Last month, I wrote about the new requirement that immigrants seeking permanent legal status in the United States receive the HPV vaccine (along with other required vaccines).
Briefly, my concerns about this change included “the lack of an opt-out provision (in contrast to requirements for U.S. citizens), the expense of the series, the lack of significant public health risk posed by omitting this vaccine, and the vulnerability of the affected population.” See the original post for read details and links to further commentary.
On Tuesday, the National Women’s Health Network issued a call for people concerned about this issue to their Senators and Representatives to request that they support “removing the HPV vaccine from the U.S. Citizenship and Immigration Services (USCIS) requirements for the adjustment of status” and suggesting a core message that “I, along with the National Women’s Health Network, support providing women with all possible tools to prevent cervical cancer but strongly oppose the USCIS HPV vaccine mandate.”
The organization explains:
“Based on the research made public to date the HPV vaccines appear to be highly effective and very safe. While the National Women’s Health Network (NWHN) supported FDA approval of Gardasil, it is important to acknowledge that it is a new technology and clinical experience with it is limited. There are some questions about the effectiveness of the vaccine that cannot yet be answered, and, as with any new product, there isn’t any data about its long-term safety.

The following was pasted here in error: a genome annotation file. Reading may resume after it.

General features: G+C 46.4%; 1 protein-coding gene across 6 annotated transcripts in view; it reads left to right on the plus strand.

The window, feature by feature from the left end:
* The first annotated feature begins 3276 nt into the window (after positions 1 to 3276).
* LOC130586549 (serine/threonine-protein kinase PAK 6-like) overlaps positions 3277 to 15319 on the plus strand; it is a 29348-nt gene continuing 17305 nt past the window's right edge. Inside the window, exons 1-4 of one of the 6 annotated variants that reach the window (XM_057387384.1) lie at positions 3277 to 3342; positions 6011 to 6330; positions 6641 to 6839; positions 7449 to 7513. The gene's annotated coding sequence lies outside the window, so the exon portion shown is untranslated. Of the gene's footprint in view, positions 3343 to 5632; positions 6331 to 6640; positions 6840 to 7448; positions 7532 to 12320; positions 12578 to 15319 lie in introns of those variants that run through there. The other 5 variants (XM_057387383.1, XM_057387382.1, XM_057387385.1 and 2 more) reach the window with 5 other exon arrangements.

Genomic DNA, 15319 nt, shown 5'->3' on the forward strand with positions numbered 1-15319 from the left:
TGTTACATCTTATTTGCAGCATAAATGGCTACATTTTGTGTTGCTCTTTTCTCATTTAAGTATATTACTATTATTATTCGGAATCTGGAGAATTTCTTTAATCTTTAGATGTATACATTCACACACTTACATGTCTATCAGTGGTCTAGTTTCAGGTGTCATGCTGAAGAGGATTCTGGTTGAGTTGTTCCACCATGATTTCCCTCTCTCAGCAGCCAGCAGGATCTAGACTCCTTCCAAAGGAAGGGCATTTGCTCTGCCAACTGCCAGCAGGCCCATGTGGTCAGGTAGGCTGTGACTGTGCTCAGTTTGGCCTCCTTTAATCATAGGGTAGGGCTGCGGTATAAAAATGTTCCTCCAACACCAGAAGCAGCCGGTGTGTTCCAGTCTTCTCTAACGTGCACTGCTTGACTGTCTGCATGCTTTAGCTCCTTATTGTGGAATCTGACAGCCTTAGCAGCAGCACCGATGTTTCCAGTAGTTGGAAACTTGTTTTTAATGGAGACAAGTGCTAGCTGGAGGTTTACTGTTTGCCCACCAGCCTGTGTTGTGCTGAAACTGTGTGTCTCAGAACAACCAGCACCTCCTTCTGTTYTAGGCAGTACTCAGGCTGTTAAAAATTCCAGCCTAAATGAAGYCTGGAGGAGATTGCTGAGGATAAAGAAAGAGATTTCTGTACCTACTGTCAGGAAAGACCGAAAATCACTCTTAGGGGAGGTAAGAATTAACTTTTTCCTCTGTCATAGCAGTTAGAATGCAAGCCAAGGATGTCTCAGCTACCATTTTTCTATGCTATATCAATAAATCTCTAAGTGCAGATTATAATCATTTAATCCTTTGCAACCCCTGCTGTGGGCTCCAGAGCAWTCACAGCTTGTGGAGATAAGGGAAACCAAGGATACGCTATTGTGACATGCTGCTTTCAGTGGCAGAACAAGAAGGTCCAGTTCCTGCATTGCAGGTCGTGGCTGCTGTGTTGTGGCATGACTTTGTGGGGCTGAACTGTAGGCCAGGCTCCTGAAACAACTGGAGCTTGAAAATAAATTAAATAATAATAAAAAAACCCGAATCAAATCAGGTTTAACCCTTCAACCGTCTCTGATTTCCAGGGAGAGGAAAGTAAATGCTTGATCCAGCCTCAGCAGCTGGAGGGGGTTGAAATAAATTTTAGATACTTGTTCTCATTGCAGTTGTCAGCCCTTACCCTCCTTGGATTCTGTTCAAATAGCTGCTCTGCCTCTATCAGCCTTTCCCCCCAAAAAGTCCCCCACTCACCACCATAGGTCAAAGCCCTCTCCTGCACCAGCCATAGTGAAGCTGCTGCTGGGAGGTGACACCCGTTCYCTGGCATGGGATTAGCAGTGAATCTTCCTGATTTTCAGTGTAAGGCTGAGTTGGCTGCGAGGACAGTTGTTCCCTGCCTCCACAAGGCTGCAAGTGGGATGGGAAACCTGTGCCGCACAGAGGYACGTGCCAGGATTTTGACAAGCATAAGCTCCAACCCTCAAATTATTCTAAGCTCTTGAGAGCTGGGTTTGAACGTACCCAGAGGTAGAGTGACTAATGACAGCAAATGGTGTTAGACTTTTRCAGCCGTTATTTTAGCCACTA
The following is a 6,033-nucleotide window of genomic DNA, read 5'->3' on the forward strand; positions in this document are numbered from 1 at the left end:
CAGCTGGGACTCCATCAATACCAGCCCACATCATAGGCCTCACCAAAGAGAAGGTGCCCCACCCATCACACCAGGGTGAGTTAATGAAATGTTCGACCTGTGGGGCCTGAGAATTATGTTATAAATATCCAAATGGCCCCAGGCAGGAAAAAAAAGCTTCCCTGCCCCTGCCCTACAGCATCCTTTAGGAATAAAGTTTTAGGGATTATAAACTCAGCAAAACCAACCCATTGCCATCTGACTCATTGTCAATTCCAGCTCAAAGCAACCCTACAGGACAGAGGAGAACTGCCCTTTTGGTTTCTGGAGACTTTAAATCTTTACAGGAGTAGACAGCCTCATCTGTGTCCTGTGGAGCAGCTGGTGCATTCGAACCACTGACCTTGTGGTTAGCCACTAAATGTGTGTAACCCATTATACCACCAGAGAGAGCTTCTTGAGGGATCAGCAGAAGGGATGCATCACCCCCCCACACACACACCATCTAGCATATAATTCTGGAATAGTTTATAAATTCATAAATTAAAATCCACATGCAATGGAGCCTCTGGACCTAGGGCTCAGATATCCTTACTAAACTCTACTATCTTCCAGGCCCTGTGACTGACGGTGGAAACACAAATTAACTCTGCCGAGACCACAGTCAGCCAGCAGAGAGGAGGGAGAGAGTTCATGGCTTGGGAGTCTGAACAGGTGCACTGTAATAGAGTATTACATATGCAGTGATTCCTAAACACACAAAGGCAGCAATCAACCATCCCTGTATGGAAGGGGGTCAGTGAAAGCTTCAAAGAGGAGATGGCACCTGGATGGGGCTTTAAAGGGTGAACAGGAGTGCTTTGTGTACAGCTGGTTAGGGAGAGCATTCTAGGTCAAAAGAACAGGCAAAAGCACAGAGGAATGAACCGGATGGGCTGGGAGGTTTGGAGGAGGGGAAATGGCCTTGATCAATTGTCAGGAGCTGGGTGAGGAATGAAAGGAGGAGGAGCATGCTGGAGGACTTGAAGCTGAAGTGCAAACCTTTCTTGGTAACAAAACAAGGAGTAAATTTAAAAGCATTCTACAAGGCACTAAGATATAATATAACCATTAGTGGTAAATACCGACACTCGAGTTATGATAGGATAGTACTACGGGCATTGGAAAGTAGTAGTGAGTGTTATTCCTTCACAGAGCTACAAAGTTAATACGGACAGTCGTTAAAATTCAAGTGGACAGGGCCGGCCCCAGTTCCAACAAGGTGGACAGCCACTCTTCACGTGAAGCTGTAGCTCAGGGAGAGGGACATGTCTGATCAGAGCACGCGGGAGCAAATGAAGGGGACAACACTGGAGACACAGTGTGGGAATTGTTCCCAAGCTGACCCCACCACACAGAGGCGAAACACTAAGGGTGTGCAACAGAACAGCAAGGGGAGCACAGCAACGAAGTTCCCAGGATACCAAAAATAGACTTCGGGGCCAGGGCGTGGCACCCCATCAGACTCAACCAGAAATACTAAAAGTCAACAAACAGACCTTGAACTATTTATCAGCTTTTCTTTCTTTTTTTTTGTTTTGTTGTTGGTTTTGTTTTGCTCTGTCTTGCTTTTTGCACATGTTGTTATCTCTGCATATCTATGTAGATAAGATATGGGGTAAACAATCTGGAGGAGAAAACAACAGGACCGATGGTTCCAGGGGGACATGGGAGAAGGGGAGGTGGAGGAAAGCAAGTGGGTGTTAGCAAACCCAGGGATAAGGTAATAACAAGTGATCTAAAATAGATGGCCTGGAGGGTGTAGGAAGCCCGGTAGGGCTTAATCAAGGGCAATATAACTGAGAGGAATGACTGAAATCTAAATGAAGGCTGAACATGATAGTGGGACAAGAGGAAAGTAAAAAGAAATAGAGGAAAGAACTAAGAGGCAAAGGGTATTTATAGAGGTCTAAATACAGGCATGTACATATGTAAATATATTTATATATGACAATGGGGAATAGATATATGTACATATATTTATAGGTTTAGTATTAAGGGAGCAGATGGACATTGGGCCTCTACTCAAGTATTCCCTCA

Although the HPV vaccine is an important tool for reproductive health, it is a relatively new technology and the NWHN believes that obtaining it should be an informed decision rather than a response to a mandate for only one sector of the population. We urge you to take a moment and to call or email your members of Congress to ask them to reverse this policy. We need to ensure that immigrant women are not faced with yet another barrier to adjusting their status.”
You can find your Senator or Representative online. I’ll update this post with links to NWHN’s suggested phone and email scripts if they become available online.